Last month, IPC came out with very positive statistics about the North American PCB market, including sales growth, a healthy book-to-bill ratio, and other indicators. Overall, the U.S. economy is strong, and manufacturing has seen a resurgence over the past decade. Still, the overall trend for investors and small company buyers for 20 years has been in asset-light, tech-enabled services businesses, such as Uber, Amazon, Airbnb, etc. Given that background, why should someone buy or invest in a North American manufacturing business such as a PCB or PCBA company?
Sectors of the North American PCB/PCBA markets that remain strong are military (ITAR-related), aerospace, medical, high-end industrial, low-volume/high-mix, prototypes/quickturns, and others. For sectors that are focused more on high volume and/or low prices, opportunities include nearshoring to Mexico or importing from Asia. Many PCB shops are supplementing their sales with imported boards, and many PCBA shops have established plants in Mexico and Asia or have marketing agreements with shops in those countries. A fair number of PCB shops are also getting into the assembly business, either in-house or through local third parties.
Various factors are forcing more OEMs to source more production in North America, including IP protection, logistics, communications, speed, politics, environmental, and social issues. The electronic content of our cars, homes, businesses, and personal items will continue to increase, as well as the need for more density, speed, weight efficiency, quality, and durability.
Private equity money is coming into both the PCB and PCBA industries. These investors see the opportunity to focus on higher-margin domestic production that is not in direct competition with overseas sources, as well as to make acquisitions in a fragmented market.
Speaking of acquisitions and fragmentation of the industry in North America, according to our database, there are about 200 shops in the PCB sector and 700 in the PCBA sector (plus wire harness and other assembly and contract manufacturing). Many of these shops are owned by founders who are ready to retire and/or are underperforming for a variety of reasons.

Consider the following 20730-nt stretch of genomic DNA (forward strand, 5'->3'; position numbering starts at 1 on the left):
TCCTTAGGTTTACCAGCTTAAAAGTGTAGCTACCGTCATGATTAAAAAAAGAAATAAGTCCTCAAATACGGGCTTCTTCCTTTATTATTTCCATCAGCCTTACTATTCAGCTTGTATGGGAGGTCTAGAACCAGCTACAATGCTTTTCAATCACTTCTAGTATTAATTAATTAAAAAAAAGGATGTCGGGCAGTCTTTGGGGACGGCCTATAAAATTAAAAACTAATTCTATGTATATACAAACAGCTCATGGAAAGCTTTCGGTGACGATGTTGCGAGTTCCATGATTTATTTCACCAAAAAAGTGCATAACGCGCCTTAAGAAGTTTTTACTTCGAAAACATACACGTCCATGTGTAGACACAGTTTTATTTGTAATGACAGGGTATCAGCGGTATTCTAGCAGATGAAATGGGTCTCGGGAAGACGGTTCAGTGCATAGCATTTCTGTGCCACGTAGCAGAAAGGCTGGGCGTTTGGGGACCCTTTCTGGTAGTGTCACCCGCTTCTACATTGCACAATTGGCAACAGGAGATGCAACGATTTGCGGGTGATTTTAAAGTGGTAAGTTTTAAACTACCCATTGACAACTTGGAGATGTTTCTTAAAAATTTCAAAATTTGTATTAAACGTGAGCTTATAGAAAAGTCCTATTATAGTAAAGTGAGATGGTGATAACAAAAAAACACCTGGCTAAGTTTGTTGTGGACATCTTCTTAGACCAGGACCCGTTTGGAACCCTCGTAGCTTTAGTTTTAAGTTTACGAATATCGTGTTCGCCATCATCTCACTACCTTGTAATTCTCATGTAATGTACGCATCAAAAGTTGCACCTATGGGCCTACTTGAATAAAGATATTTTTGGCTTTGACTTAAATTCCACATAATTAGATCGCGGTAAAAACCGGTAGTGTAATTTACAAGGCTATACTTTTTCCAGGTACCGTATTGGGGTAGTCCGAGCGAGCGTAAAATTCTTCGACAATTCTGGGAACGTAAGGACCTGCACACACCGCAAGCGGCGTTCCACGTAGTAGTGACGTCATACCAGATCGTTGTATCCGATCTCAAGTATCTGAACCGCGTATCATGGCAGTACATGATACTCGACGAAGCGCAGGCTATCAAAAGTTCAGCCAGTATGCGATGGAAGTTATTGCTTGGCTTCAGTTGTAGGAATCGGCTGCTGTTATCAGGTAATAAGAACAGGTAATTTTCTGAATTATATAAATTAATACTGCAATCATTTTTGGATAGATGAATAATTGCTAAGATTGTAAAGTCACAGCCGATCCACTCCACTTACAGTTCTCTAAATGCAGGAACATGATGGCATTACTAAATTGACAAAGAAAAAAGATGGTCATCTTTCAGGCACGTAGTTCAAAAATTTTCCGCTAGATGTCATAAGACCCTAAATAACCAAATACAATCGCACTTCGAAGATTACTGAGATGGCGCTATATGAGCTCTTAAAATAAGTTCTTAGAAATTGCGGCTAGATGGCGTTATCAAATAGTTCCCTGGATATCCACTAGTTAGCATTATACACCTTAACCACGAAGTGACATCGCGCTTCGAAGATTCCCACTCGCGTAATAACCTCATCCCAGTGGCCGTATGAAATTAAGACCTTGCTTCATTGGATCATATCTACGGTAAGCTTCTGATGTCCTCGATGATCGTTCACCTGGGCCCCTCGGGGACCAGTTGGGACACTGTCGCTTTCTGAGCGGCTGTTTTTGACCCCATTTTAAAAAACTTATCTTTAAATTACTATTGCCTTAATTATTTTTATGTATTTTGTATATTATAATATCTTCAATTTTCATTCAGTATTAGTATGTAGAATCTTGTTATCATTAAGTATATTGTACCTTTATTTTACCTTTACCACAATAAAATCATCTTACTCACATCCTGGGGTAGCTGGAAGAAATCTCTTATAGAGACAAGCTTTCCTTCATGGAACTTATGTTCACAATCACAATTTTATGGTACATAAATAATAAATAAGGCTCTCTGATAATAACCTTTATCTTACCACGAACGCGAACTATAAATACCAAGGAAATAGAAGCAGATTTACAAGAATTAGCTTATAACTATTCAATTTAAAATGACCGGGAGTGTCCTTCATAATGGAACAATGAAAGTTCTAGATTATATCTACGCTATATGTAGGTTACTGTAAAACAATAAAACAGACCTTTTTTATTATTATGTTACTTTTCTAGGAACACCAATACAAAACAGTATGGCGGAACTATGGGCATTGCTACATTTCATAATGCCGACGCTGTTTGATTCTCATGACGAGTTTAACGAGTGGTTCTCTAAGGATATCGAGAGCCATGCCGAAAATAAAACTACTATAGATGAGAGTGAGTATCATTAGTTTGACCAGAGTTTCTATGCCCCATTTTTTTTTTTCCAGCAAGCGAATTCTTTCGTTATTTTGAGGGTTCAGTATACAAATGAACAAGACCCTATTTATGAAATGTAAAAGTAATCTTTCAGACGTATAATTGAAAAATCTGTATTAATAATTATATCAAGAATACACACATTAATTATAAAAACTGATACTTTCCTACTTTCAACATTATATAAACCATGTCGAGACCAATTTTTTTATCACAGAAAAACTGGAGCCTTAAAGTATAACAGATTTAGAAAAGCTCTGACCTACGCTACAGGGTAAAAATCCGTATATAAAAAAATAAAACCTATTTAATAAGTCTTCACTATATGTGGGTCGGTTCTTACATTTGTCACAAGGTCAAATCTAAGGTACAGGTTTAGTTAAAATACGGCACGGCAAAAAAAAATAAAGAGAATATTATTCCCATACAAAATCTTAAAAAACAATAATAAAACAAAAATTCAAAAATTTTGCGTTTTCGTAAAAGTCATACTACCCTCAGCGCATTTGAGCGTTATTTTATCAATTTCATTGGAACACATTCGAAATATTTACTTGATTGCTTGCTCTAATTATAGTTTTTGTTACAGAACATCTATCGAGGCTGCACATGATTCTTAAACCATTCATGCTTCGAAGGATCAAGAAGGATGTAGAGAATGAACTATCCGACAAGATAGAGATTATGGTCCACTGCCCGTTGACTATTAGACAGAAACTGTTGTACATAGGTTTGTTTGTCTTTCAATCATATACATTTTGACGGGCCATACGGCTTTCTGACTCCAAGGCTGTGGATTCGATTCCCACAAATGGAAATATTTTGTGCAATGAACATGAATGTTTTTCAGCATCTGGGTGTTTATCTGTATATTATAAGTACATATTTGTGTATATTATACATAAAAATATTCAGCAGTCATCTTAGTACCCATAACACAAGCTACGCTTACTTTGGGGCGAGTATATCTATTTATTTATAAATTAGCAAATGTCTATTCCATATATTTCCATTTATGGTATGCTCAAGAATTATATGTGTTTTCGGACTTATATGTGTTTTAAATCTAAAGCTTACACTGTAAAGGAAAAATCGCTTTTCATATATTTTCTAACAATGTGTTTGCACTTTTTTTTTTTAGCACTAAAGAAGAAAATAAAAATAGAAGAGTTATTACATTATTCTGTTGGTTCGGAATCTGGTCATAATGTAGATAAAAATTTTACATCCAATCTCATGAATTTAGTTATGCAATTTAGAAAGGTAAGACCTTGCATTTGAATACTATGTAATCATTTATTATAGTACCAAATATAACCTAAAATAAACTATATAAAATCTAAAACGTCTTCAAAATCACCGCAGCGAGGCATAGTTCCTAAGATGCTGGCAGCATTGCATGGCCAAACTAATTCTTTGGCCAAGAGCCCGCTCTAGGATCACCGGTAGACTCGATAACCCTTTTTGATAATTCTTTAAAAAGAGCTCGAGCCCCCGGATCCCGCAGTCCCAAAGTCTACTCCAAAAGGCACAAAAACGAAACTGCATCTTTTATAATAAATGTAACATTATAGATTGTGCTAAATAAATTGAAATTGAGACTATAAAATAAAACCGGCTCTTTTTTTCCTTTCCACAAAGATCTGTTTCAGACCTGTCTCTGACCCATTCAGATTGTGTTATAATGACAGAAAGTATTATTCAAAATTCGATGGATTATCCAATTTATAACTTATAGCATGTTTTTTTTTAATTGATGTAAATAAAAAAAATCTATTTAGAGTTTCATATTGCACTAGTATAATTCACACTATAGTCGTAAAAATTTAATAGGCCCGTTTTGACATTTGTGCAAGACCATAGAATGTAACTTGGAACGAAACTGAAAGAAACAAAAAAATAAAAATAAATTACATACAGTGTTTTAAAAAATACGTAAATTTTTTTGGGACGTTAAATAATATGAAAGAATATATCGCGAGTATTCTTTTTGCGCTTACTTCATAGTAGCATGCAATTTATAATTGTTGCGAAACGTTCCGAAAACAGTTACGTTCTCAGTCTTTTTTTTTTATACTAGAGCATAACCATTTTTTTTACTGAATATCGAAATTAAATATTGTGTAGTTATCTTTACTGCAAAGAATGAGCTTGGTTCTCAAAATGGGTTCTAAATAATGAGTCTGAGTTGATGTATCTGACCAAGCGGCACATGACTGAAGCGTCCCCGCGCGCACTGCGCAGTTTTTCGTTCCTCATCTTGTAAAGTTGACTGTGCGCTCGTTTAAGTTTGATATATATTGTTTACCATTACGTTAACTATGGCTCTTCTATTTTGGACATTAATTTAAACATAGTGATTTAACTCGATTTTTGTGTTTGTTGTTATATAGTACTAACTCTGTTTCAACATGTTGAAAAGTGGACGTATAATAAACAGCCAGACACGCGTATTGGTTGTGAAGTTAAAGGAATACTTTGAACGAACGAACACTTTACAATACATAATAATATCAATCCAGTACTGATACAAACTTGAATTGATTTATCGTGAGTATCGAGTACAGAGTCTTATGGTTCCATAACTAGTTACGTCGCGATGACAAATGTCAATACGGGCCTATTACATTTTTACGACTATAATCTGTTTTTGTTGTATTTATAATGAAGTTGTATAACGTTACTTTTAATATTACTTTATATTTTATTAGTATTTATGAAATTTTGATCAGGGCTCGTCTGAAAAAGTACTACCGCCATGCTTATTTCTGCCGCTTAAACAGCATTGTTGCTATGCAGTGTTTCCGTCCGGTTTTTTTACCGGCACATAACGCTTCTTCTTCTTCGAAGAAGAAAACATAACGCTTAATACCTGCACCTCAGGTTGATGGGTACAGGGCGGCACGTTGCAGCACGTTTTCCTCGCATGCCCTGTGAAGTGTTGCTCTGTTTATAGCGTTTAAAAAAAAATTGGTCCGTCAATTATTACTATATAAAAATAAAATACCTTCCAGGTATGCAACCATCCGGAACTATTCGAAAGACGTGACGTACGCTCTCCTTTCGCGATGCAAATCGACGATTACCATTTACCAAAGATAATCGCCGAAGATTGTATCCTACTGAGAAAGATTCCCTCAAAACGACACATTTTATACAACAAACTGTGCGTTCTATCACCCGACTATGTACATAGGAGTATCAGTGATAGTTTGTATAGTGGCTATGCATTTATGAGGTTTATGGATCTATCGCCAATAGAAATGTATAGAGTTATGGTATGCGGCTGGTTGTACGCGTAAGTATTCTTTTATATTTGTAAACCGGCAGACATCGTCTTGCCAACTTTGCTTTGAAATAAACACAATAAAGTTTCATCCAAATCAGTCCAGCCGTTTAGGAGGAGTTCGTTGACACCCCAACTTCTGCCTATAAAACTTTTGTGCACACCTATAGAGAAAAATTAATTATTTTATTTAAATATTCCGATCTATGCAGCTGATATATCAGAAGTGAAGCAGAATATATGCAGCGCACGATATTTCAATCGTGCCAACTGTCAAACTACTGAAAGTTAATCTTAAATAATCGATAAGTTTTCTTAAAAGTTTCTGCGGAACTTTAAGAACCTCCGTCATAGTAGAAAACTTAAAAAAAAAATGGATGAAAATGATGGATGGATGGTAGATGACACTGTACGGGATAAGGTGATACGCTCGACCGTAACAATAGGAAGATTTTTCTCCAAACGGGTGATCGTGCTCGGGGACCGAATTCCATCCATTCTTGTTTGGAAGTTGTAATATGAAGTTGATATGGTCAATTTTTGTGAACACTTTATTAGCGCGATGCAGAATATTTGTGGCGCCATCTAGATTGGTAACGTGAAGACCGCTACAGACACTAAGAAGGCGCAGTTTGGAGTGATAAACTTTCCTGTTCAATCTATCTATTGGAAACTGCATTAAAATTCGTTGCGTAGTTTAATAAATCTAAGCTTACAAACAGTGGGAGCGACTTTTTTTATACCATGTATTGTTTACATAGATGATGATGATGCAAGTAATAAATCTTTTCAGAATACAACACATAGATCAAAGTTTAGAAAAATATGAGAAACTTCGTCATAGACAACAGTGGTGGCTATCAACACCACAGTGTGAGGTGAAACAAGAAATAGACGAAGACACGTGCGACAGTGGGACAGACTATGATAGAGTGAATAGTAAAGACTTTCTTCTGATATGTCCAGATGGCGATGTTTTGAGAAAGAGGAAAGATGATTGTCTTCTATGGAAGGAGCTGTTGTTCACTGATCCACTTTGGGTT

The industry is recovering from the offshore shock post-2000 and is becoming more modern and efficient. Customers are demanding more technology and quality from their suppliers, which is forcing manufacturers to invest in equipment. The technology, quality, and efficiency gap between state-of-the-art companies and “mom and pop” shops is increasing. Interest rates on equipment are low, so the cost of CapEx is relatively low. There is an opportunity for aggressive and well-financed companies in the industry to invest in the future as well as acquire shops that are underperforming and/or have fallen behind.
The next recession will be tough, but it will be an opportunity to acquire troubled or underperforming companies. Companies that can keep their powder dry and that are ready to do deals will be set up to make strategic acquisitions during the next downturn.
Buying any company is an exciting yet difficult decision, and any industry has competition, cost pressures, regulations, and a whole set of challenges. Both the PCB and PCBA sectors present unique opportunities to invest in the future of North American manufacturing and technology.
Tom Kastner is the president of GP Ventures, an M&A advisory services firm focused on the tech and electronics industries. He is a registered representative of StillPoint Capital, LLC—a Tampa, Florida member of FINRA and SIPC—and securities transactions are conducted through it. StillPoint Capital is not affiliated with GP Ventures.